How We Tested


  • 5 Testers with handicaps from Scratch and 6 participated in this test.
  • The swing speeds of our testing pool ranged from just under 100 to upwards of 115.
  • All testers hit stiff flex shafts within the 60g range.
  • Shafts were outfitted with Club Conex UNI-FIT adapters, Golf Pride MCC Plus 4 Grips, and all shots were hit with the same 10.5° driver head.
  • With our algorithms adjusted to be more aggressive in dropping shots to provide a more consistent data sample, outliers were removed using Median Absolute Deviation.
  • To establish a reasonable baseline for our comparison, we used impact location data from the Foresight GC2 HMT to further limit our averages to only those shots struck within the central region of the club face.
  • Shots were recorded using a Foresight GC2 Launch Monitor with attached HMT.
  • All testers hit Bridgestone B330-RX Golf Balls.

Matrix MFS 5 Series Shaft Data


  • While the averages are similar across all shafts and most metrics, the individual golfer breakdown (also provided) shows a more significant variation in performance between shaft models.
  • While not universally true, independent of launch variables, we very often find that one shaft stands out for being appreciably better, or appreciable worse for given tester.
  • The data generally support our conclusions from previous shaft tests – the shaft that a golfer hits most left will often be the one that spins least.
  • Within our data, it is the Black Tie which would seem to have produced the most unexpected result. In digging deeper, we found that a majority of our testers found it more difficult to square the face relative to the path, resulting in higher launch, more fade bias (right-favoring axis tilt) and with that, higher backspin.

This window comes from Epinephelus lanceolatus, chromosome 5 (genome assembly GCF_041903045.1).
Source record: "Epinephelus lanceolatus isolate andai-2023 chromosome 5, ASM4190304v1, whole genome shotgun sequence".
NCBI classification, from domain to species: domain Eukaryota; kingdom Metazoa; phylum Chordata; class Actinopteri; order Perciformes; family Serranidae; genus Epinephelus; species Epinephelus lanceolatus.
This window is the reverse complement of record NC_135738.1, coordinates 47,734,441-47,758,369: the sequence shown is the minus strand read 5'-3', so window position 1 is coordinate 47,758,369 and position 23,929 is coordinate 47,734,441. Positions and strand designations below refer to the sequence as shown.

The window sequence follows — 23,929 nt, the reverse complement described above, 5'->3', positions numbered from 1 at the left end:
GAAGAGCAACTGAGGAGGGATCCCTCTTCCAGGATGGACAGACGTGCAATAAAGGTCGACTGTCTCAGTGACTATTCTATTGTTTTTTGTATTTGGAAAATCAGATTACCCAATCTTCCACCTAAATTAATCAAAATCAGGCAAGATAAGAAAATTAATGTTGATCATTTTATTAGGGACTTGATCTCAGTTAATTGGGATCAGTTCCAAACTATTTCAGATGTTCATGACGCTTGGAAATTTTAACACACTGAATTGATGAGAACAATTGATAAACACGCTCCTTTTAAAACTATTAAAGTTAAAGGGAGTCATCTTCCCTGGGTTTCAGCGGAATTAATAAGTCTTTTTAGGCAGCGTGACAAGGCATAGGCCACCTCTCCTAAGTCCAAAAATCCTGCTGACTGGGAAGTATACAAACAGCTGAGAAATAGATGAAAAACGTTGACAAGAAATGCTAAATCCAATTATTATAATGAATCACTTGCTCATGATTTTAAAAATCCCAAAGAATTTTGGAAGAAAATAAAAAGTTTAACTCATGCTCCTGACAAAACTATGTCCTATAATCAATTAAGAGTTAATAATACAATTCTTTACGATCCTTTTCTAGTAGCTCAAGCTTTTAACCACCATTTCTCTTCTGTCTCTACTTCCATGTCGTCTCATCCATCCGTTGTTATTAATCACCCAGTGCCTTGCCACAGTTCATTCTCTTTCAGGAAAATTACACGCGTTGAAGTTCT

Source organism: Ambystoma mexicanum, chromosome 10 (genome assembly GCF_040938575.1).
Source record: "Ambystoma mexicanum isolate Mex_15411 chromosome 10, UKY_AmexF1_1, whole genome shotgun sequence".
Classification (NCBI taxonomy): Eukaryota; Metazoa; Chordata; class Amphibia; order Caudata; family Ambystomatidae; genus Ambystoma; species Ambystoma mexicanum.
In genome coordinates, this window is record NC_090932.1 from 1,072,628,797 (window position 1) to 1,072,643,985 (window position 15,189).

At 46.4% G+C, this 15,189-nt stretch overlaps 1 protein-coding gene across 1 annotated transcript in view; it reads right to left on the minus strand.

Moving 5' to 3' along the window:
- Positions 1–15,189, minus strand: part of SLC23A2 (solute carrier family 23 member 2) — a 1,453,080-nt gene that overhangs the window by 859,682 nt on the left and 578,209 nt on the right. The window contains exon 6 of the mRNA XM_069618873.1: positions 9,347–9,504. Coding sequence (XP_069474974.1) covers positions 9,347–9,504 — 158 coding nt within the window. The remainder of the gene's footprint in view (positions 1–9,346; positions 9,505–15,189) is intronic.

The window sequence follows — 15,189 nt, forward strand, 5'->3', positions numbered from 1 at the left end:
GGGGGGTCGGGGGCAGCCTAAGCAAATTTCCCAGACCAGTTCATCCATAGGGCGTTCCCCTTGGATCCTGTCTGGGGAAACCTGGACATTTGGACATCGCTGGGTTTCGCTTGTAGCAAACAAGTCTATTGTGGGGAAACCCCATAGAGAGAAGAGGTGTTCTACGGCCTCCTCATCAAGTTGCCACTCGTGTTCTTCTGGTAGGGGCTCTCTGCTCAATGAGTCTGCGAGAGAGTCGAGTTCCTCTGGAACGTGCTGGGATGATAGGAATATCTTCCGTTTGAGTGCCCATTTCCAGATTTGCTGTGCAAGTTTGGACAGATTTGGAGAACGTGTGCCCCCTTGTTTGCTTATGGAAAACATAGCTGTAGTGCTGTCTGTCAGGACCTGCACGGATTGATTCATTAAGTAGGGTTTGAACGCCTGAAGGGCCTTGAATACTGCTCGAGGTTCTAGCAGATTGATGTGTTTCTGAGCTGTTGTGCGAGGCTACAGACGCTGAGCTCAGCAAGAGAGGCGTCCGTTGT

• In normalizing the data to a consistent 12° launch, we find that the Black Tie is the lowest spinning, followed by White, and then Red. Essentially – the results are as described by Matrix, provided we bring the data closer to an all things equal comparison.

The Recommendations

As we always do, we recommend you visit a qualified fitter instead of blindly buying your next shaft. It’s far too easy to throw your money away. That said we will offer broad recommendations based on our findings.

  • As Matrix claims, the Black Tie is best suited for aggressive swingers, though we would add it’s likely best suited for someone who might otherwise fight a hook. If you have a too-high spin problem caused by a weak fade or otherwise flaring the ball out to the right, the Black Tie isn’t likely to reduce your spin.
  • The White Tie is noteworthy for its smoother feel and its accuracy. While we won’t suggest it will be the straightest for our golfers, among our test pool it was the most accurate. The data suggests the White Tie may be your best chance to mitigate a fade.
  • The Red stands-out, perhaps, for being different from the other two. It’s your middle of the bell curve option. The data is anything but definitive here, which is why I’m inclined to suggest that the Red Tie is your best bet when neither the Black or White Tie works well for you.

Specs, Pricing, and Availability


Matrix MFS 5 Shafts are available through authorized Matrix dealers and most OEMs. Retail Price is $350 per shaft.